Thanks.

Reply Score: 1

RE: Good article.
by gezelterrl on Tue 18th Jul 2006 20:40 UTC in reply to "Good article."
gezelterrl Member since:
2006-07-18

Eric,

I will add it to my list.

I have already written an extensive book chapter on the security of OpenVMS for the Handbook of Information Security, the brochure can be found at http://www.rlgsc.com/hinfosec/hinfosec.html

What you heard about the OpenVMS source language is correct. OpenVMS was the first system to have a common runtime environment and calling convention. It is thus straightforward to write components in any number of languages. In the case of the actual OpenVMS source base, I know of components that were written in MACRO-11 (running in emulator mode in early releases of VAX/VMS), MACRO-32, MACRO-64 (low-level hardware management for Alpha processors), C, C++, BLISS, PL/I, and others.

- Bob Gezelter, http://www.rlgsc.com

Reply Score: 1

RE[2]: Good article.
by Tuishimi on Wed 19th Jul 2006 10:36 UTC in reply to "RE: Good article."
Tuishimi Member since:
2005-07-06

And Ada. Don't forget that. ;)

Reply Score: 1

v Where's the Linux fanboys?
by MikeekiM on Tue 18th Jul 2006 20:43 UTC
Sigh.......
by segedunum on Tue 18th Jul 2006 20:49 UTC
segedunum
Member since:
2005-07-06

Ahhhh, VMS. What a lovely system.

I think many people would be shocked just how widely used VMS still is. The reason why people don't see it, or think it's in terminal decline, is that it just.....sort of.....works.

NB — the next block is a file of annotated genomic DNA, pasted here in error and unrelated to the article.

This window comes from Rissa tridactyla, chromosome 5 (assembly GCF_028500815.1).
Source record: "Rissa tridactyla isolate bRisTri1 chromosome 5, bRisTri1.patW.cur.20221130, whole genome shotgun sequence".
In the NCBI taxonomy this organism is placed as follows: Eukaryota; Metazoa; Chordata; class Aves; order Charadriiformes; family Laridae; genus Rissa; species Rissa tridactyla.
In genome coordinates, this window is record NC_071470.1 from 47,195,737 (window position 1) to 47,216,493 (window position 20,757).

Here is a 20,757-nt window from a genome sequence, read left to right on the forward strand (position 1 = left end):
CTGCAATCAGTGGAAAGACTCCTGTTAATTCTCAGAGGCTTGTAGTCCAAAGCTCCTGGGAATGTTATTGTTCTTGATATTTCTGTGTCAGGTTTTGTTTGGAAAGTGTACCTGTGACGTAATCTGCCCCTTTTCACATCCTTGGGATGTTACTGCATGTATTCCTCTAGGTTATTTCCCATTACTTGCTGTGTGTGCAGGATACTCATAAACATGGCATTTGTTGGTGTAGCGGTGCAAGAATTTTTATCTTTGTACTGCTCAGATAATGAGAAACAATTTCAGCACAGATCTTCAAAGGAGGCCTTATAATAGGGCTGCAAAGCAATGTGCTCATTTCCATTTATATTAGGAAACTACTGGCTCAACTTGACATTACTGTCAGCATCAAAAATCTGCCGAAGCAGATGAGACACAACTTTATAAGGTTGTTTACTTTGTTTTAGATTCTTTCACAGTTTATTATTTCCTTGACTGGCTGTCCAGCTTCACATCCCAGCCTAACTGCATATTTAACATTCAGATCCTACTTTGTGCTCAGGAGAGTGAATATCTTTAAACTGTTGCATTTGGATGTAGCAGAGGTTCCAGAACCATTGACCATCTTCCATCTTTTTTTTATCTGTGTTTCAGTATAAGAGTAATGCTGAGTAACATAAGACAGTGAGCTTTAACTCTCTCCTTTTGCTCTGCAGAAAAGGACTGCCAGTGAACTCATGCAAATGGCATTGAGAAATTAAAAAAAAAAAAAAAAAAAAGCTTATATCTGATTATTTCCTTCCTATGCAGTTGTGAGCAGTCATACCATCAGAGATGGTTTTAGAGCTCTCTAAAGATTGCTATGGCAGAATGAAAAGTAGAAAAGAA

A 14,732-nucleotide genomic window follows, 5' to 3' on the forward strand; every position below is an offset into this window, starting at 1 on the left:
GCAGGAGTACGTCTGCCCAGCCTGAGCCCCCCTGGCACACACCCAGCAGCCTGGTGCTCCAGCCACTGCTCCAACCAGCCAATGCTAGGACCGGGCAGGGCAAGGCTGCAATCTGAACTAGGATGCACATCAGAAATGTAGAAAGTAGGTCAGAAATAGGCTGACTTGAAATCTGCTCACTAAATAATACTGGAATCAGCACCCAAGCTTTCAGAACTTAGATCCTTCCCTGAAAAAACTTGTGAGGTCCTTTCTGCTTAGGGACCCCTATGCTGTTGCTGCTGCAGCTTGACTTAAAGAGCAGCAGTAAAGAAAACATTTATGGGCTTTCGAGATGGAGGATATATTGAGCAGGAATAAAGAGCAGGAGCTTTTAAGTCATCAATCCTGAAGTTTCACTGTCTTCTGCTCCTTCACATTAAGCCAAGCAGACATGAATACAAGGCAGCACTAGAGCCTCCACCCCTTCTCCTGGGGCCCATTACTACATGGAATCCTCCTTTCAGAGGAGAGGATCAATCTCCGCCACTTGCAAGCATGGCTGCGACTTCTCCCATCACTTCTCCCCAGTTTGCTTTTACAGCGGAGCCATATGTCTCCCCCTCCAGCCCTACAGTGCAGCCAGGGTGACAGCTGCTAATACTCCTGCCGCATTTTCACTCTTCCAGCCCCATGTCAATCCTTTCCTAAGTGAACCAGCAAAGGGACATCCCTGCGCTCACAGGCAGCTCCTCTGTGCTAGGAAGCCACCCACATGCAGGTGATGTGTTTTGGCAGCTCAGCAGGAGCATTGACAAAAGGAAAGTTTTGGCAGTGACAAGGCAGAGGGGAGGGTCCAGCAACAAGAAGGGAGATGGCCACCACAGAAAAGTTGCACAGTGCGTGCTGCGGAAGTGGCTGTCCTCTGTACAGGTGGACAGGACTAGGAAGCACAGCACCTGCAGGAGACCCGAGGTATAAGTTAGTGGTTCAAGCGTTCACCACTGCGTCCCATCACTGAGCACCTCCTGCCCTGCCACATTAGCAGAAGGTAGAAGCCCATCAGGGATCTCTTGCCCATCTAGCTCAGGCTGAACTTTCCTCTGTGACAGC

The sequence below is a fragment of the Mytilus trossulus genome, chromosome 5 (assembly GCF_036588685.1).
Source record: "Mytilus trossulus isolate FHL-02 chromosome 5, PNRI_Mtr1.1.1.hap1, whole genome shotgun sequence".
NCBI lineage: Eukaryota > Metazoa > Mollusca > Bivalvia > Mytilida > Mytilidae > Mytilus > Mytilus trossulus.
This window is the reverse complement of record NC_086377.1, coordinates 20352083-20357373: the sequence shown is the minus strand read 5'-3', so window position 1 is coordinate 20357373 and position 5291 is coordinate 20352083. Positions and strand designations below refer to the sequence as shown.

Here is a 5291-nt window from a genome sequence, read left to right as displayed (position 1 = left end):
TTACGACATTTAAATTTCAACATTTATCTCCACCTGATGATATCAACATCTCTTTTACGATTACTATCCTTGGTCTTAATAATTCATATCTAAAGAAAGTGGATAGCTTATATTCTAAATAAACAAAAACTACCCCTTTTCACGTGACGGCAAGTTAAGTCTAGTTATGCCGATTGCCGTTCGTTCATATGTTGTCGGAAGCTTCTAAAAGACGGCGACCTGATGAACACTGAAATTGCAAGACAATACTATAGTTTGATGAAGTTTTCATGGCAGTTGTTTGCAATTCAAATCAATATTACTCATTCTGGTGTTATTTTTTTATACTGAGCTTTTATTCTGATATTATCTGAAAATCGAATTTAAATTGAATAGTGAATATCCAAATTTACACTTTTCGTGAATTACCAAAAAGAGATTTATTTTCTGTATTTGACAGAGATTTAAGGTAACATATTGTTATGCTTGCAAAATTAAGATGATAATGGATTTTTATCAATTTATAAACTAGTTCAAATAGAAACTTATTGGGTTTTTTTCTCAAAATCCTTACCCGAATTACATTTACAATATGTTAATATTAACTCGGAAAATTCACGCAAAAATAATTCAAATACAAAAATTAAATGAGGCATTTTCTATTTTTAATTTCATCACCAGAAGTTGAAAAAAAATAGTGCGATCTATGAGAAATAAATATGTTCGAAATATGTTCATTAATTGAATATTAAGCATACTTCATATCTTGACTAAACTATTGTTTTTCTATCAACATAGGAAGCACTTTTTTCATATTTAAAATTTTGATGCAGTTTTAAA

Reply Score: 1

re: Where's the Linux fanboys?
by AndrewZ on Tue 18th Jul 2006 21:48 UTC
AndrewZ
Member since:
2005-11-15

What, 29 comments and no Linux fanboy telling us just have awful this OS is? Must be on vacation. I think OpenVMS predates Linux to such an extent that most Linux fanboys have little exposure to it, and thus little to say. Just a thought.

Reply Score: 1

RE: OpenVMS is showing its age IMO
by javiercero1 on Tue 18th Jul 2006 22:43 UTC
javiercero1
Member since:
2005-11-10

OpenVMS is a great system, however citing urban legends by people who have had 0 first hand experience with the OS does it a great diservice IMHO.

I am certain that any agency that would have passed the chance to upgrade to faster systems for free, on a compatible system by the same vendor which offered free service, only exists in the feeble imagination of a kid typing away on his/her parents basements in a heat induced stupor fueled by boredom induced by summer idleness.

As per the VMS and WNT lineage issues, both of them had Cutler as a driving force... that is where the similarities end. VMS is a monolithic kernel that was tightly coupled with its germinal microarchitecure: the VAX. NT started as a platform independent microkernel. One was based on what was the prevalent wisdom of the mid 70s (VMS) and the other was a meddle of what was the state of the art in the late 80s. The NT system that Cutler developed inside Microsoft was purely a research device, and the system that was comercially adapted to be Windows NT diverged significantly. For one the Cutler led team did not even consider the Win API and runtime. In the end MS had to release a mosh posh of DOS, Windows and OS2 userspace technologies running on top of the NT infrastructure. Which presented a significant liability to the systems stability and evolution.